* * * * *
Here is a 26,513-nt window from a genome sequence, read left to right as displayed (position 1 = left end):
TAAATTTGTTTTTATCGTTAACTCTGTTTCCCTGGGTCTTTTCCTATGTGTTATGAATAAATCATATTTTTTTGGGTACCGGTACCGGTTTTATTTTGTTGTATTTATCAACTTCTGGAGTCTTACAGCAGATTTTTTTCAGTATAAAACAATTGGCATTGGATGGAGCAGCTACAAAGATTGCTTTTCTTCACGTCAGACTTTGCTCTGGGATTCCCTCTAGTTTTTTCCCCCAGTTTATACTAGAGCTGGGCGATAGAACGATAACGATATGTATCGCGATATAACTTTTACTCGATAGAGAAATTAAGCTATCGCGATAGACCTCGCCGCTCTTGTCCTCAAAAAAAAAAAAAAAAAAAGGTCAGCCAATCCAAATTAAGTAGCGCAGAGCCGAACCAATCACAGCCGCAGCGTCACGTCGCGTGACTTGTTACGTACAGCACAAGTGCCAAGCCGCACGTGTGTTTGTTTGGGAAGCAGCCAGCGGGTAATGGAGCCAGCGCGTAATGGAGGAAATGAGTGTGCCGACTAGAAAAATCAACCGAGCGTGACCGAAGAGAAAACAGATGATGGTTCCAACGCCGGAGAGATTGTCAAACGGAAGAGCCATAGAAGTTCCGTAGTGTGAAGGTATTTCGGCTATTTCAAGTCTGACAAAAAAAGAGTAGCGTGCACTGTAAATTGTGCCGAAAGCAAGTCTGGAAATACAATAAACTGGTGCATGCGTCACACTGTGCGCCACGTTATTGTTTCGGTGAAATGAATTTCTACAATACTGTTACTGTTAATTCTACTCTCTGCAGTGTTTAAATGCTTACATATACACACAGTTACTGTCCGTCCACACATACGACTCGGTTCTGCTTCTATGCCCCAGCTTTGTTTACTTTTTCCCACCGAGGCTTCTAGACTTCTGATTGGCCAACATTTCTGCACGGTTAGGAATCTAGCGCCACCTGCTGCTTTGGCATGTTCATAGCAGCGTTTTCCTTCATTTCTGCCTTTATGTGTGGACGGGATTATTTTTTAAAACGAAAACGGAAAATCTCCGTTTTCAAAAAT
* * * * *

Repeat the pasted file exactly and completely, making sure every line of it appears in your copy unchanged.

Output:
Here is a 26,513-nt window from a genome sequence, read left to right as displayed (position 1 = left end):
TAAATTTGTTTTTATCGTTAACTCTGTTTCCCTGGGTCTTTTCCTATGTGTTATGAATAAATCATATTTTTTTGGGTACCGGTACCGGTTTTATTTTGTTGTATTTATCAACTTCTGGAGTCTTACAGCAGATTTTTTTCAGTATAAAACAATTGGCATTGGATGGAGCAGCTACAAAGATTGCTTTTCTTCACGTCAGACTTTGCTCTGGGATTCCCTCTAGTTTTTTCCCCCAGTTTATACTAGAGCTGGGCGATAGAACGATAACGATATGTATCGCGATATAACTTTTACTCGATAGAGAAATTAAGCTATCGCGATAGACCTCGCCGCTCTTGTCCTCAAAAAAAAAAAAAAAAAAAGGTCAGCCAATCCAAATTAAGTAGCGCAGAGCCGAACCAATCACAGCCGCAGCGTCACGTCGCGTGACTTGTTACGTACAGCACAAGTGCCAAGCCGCACGTGTGTTTGTTTGGGAAGCAGCCAGCGGGTAATGGAGCCAGCGCGTAATGGAGGAAATGAGTGTGCCGACTAGAAAAATCAACCGAGCGTGACCGAAGAGAAAACAGATGATGGTTCCAACGCCGGAGAGATTGTCAAACGGAAGAGCCATAGAAGTTCCGTAGTGTGAAGGTATTTCGGCTATTTCAAGTCTGACAAAAAAAGAGTAGCGTGCACTGTAAATTGTGCCGAAAGCAAGTCTGGAAATACAATAAACTGGTGCATGCGTCACACTGTGCGCCACGTTATTGTTTCGGTGAAATGAATTTCTACAATACTGTTACTGTTAATTCTACTCTCTGCAGTGTTTAAATGCTTACATATACACACAGTTACTGTCCGTCCACACATACGACTCGGTTCTGCTTCTATGCCCCAGCTTTGTTTACTTTTTCCCACCGAGGCTTCTAGACTTCTGATTGGCCAACATTTCTGCACGGTTAGGAATCTAGCGCCACCTGCTGCTTTGGCATGTTCATAGCAGCGTTTTCCTTCATTTCTGCCTTTATGTGTGGACGGGATTATTTTTTAAAACGAAAACGGAAAATCTCCGTTTTCAAAAAT